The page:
THERE HAVE been various iterations of the White House fence since 1801 when President Thomas Jefferson saw the need to stop wandering livestock from grazing. But the last major change was fifty years ago when a 19th-century iron fence was replaced with one that was about eight inches taller. Given the heightened security challenges of a changed world — not to mention the seeming ease of intruders to jump the fence — it’s time for a new appraisal and possible redesign of the fence.
No change should or need impinge any further on the White House’s historic openness. Security concerns need not block the American public from its heritage. Indeed, any review should seek to restore some of the access that already has been sacrificed in the name of security even while improving actual safety.
The National Parks Service this week selected a design firm, AECOM from Arlington, to conduct a fence study that will produce three options to replace the 7-feet-6-inch fence. The move follows the recommendation for a higher fence from an independent panel that examined operations of the Secret Service in light of a series of security failures. These included the Sept. 19, 2014, incident in which a man scaled the fence and ran deep into the White House through an unlocked front door. Simply raising the height of the fence that encloses the 18 acres of the White House grounds is no panacea for the ills that have affected the Secret Service. Other reforms, recommended by the panel, will be needed.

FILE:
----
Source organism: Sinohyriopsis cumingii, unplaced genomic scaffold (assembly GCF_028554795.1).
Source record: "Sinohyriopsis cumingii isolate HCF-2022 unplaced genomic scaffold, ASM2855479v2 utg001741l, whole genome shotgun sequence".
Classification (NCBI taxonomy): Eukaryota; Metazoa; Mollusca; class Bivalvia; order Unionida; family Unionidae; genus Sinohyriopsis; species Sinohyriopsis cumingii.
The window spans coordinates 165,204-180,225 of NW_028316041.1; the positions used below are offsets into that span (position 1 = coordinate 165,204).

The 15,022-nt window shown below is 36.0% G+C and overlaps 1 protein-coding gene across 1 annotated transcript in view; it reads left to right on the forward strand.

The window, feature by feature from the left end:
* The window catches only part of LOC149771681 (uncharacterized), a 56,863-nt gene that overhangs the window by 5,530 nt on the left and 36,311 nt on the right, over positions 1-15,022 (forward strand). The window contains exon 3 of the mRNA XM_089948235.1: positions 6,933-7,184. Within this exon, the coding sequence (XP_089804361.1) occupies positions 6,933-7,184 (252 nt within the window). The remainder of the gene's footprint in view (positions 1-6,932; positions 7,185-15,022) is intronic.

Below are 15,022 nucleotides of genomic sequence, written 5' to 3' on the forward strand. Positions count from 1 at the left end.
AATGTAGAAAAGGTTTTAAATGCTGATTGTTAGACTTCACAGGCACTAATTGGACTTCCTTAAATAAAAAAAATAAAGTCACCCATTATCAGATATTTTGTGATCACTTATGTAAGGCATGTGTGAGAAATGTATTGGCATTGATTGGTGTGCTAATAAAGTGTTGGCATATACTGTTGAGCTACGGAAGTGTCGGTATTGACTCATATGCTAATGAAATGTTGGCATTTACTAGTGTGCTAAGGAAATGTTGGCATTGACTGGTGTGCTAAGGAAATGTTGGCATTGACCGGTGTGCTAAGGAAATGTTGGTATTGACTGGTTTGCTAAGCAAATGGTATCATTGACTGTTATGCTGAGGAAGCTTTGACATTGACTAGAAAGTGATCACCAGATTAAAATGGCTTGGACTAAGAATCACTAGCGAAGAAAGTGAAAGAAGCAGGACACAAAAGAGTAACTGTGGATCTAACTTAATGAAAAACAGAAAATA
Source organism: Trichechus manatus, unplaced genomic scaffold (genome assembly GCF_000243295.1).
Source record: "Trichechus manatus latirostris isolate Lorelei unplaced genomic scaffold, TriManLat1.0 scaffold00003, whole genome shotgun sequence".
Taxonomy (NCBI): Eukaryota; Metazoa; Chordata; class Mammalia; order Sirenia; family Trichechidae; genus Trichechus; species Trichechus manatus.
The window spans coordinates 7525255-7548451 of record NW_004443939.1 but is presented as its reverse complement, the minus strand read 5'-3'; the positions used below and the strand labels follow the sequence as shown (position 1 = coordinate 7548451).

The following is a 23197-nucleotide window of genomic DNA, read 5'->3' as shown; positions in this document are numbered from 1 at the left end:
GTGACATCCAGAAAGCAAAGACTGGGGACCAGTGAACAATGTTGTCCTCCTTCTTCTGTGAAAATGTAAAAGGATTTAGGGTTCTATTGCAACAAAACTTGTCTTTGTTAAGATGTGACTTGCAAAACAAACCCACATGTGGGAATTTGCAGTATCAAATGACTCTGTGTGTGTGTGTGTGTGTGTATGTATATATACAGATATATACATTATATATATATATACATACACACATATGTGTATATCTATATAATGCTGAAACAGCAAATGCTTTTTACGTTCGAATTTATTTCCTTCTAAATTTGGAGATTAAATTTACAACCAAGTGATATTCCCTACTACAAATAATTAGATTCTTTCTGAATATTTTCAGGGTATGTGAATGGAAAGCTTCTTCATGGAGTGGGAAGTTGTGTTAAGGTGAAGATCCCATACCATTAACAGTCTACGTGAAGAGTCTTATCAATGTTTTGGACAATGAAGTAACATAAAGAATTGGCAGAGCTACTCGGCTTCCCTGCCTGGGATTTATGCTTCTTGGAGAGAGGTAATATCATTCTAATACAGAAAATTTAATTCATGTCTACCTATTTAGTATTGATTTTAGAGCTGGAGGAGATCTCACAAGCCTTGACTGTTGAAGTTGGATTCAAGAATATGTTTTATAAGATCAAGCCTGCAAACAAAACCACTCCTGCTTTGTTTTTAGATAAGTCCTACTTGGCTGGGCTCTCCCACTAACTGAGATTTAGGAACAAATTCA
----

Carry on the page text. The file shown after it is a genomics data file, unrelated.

But a higher fence — the panel recommended at least four to five feet taller — would seem to be one obvious step toward deterring jumpers. The White House and its grounds (and that includes the fence) are a National Historic Landmark, so any alterations must take into account the site’s historic significance. A review process, including the involvement of the Commission of Fine Arts, would be required for any change.
The security of the president and his family must be paramount. But it’s not clear that security depends on or is even enhanced by all of the incremental militarization near the White House, with the spread of concrete bollards, closed roads and walkways and, most recently, the placement of unsightly waist-high fence yards in front of the White House fence. A taller fence might make unnecessary some of these unsightly restrictions.
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Dana Milbank: The consequences of budget cuts
The Post’s View: Trespassing at the White House